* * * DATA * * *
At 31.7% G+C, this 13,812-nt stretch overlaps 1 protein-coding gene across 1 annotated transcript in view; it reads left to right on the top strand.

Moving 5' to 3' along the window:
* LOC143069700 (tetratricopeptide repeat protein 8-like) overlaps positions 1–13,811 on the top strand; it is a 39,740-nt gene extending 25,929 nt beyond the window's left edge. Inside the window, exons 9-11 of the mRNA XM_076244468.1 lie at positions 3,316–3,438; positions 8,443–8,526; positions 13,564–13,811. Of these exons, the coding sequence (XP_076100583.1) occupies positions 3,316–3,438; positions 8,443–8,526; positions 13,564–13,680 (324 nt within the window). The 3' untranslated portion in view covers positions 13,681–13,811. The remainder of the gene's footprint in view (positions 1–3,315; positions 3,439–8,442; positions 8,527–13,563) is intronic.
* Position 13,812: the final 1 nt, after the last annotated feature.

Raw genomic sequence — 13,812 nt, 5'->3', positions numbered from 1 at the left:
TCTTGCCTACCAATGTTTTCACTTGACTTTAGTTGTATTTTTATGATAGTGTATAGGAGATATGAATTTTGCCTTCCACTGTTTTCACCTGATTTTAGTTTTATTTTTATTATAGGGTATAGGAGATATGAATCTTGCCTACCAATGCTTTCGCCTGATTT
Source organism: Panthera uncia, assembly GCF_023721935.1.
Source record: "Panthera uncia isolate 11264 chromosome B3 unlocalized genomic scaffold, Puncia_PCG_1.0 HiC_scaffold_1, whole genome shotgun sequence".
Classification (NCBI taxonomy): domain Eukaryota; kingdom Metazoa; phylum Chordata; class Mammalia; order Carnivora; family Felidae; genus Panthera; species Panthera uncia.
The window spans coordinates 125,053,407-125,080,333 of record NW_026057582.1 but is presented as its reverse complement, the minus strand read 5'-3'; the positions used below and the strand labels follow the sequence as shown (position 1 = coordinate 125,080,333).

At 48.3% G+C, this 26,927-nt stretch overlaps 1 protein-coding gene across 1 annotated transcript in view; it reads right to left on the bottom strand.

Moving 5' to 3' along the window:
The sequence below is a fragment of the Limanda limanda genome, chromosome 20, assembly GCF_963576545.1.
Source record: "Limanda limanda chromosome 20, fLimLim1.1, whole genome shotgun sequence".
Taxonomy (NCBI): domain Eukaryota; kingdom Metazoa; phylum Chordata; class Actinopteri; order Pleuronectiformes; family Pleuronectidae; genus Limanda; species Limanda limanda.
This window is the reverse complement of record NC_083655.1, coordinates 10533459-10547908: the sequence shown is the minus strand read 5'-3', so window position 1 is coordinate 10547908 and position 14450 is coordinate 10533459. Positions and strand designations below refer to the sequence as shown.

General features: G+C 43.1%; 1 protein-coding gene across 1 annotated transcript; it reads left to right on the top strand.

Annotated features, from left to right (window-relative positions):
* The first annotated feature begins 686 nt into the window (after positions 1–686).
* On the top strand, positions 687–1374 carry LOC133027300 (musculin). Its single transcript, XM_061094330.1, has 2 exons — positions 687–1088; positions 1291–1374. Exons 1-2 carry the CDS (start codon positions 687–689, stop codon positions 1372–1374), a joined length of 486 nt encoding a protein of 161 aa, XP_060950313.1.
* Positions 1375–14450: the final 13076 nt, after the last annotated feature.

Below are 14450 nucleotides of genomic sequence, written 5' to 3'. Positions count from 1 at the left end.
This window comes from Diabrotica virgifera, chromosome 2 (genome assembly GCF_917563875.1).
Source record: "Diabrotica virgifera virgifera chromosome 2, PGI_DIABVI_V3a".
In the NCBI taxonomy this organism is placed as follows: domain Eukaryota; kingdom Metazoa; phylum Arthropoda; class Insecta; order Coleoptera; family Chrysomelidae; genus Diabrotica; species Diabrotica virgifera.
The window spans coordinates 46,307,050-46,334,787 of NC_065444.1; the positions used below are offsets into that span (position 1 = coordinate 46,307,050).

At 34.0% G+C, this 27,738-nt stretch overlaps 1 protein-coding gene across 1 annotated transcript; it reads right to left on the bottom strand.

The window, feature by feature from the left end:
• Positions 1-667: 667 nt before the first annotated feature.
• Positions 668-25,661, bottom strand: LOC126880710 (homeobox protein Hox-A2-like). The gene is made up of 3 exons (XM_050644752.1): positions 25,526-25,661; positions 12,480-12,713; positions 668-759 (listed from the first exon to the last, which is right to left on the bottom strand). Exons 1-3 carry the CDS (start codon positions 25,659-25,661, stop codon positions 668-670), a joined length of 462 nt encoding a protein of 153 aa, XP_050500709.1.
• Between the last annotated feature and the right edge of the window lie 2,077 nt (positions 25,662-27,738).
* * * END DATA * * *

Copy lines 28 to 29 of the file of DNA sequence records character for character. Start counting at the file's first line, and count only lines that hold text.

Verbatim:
The window, feature by feature from the left end:
• Positions 1-667: 667 nt before the first annotated feature.